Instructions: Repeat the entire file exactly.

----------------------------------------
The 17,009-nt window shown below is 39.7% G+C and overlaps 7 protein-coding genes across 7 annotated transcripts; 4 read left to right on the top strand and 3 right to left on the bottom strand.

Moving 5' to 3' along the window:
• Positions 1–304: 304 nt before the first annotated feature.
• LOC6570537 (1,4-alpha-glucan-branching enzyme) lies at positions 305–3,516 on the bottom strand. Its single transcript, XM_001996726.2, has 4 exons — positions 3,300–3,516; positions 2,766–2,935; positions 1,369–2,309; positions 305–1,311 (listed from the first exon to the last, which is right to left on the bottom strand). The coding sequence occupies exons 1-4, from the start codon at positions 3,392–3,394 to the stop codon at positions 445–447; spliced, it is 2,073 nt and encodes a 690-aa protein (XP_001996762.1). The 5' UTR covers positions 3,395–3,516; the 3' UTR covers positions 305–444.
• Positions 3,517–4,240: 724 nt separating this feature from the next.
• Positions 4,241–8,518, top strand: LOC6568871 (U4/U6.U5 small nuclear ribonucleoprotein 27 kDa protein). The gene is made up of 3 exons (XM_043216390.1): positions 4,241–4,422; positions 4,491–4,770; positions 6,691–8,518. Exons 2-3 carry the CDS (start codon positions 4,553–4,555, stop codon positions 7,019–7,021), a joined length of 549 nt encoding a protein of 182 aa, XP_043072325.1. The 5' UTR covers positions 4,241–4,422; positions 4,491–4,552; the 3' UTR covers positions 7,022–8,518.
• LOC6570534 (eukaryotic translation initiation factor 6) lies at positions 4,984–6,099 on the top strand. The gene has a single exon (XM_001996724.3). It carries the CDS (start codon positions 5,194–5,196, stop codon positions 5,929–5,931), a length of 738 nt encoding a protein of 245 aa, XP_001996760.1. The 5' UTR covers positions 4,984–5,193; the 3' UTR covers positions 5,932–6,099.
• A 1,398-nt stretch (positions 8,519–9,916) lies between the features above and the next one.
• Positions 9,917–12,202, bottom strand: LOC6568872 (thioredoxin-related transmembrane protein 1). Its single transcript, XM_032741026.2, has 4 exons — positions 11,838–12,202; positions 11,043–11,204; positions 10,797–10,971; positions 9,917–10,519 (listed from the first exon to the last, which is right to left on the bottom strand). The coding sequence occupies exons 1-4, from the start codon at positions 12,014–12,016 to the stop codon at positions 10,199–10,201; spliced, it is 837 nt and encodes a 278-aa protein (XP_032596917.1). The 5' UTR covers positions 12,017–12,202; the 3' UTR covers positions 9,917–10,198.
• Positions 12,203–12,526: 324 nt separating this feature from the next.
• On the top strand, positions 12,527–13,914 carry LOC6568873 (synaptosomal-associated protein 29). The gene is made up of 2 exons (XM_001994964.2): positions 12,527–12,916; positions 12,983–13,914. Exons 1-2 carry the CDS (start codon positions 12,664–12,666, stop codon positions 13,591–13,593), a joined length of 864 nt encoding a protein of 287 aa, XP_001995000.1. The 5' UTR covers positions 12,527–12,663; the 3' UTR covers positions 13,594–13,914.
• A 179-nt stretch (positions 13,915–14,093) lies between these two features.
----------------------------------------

The 17,009-nt window shown below is 39.7% G+C and overlaps 7 protein-coding genes across 7 annotated transcripts; 4 read left to right on the top strand and 3 right to left on the bottom strand.

Moving 5' to 3' along the window:
• Positions 1–304: 304 nt before the first annotated feature.
• LOC6570537 (1,4-alpha-glucan-branching enzyme) lies at positions 305–3,516 on the bottom strand. Its single transcript, XM_001996726.2, has 4 exons — positions 3,300–3,516; positions 2,766–2,935; positions 1,369–2,309; positions 305–1,311 (listed from the first exon to the last, which is right to left on the bottom strand). The coding sequence occupies exons 1-4, from the start codon at positions 3,392–3,394 to the stop codon at positions 445–447; spliced, it is 2,073 nt and encodes a 690-aa protein (XP_001996762.1). The 5' UTR covers positions 3,395–3,516; the 3' UTR covers positions 305–444.
• Positions 3,517–4,240: 724 nt separating this feature from the next.
• Positions 4,241–8,518, top strand: LOC6568871 (U4/U6.U5 small nuclear ribonucleoprotein 27 kDa protein). The gene is made up of 3 exons (XM_043216390.1): positions 4,241–4,422; positions 4,491–4,770; positions 6,691–8,518. Exons 2-3 carry the CDS (start codon positions 4,553–4,555, stop codon positions 7,019–7,021), a joined length of 549 nt encoding a protein of 182 aa, XP_043072325.1. The 5' UTR covers positions 4,241–4,422; positions 4,491–4,552; the 3' UTR covers positions 7,022–8,518.
• LOC6570534 (eukaryotic translation initiation factor 6) lies at positions 4,984–6,099 on the top strand. The gene has a single exon (XM_001996724.3). It carries the CDS (start codon positions 5,194–5,196, stop codon positions 5,929–5,931), a length of 738 nt encoding a protein of 245 aa, XP_001996760.1. The 5' UTR covers positions 4,984–5,193; the 3' UTR covers positions 5,932–6,099.
• A 1,398-nt stretch (positions 8,519–9,916) lies between the features above and the next one.
• Positions 9,917–12,202, bottom strand: LOC6568872 (thioredoxin-related transmembrane protein 1). Its single transcript, XM_032741026.2, has 4 exons — positions 11,838–12,202; positions 11,043–11,204; positions 10,797–10,971; positions 9,917–10,519 (listed from the first exon to the last, which is right to left on the bottom strand). The coding sequence occupies exons 1-4, from the start codon at positions 12,014–12,016 to the stop codon at positions 10,199–10,201; spliced, it is 837 nt and encodes a 278-aa protein (XP_032596917.1). The 5' UTR covers positions 12,017–12,202; the 3' UTR covers positions 9,917–10,198.
• Positions 12,203–12,526: 324 nt separating this feature from the next.
• On the top strand, positions 12,527–13,914 carry LOC6568873 (synaptosomal-associated protein 29). The gene is made up of 2 exons (XM_001994964.2): positions 12,527–12,916; positions 12,983–13,914. Exons 1-2 carry the CDS (start codon positions 12,664–12,666, stop codon positions 13,591–13,593), a joined length of 864 nt encoding a protein of 287 aa, XP_001995000.1. The 5' UTR covers positions 12,527–12,663; the 3' UTR covers positions 13,594–13,914.
• A 179-nt stretch (positions 13,915–14,093) lies between these two features.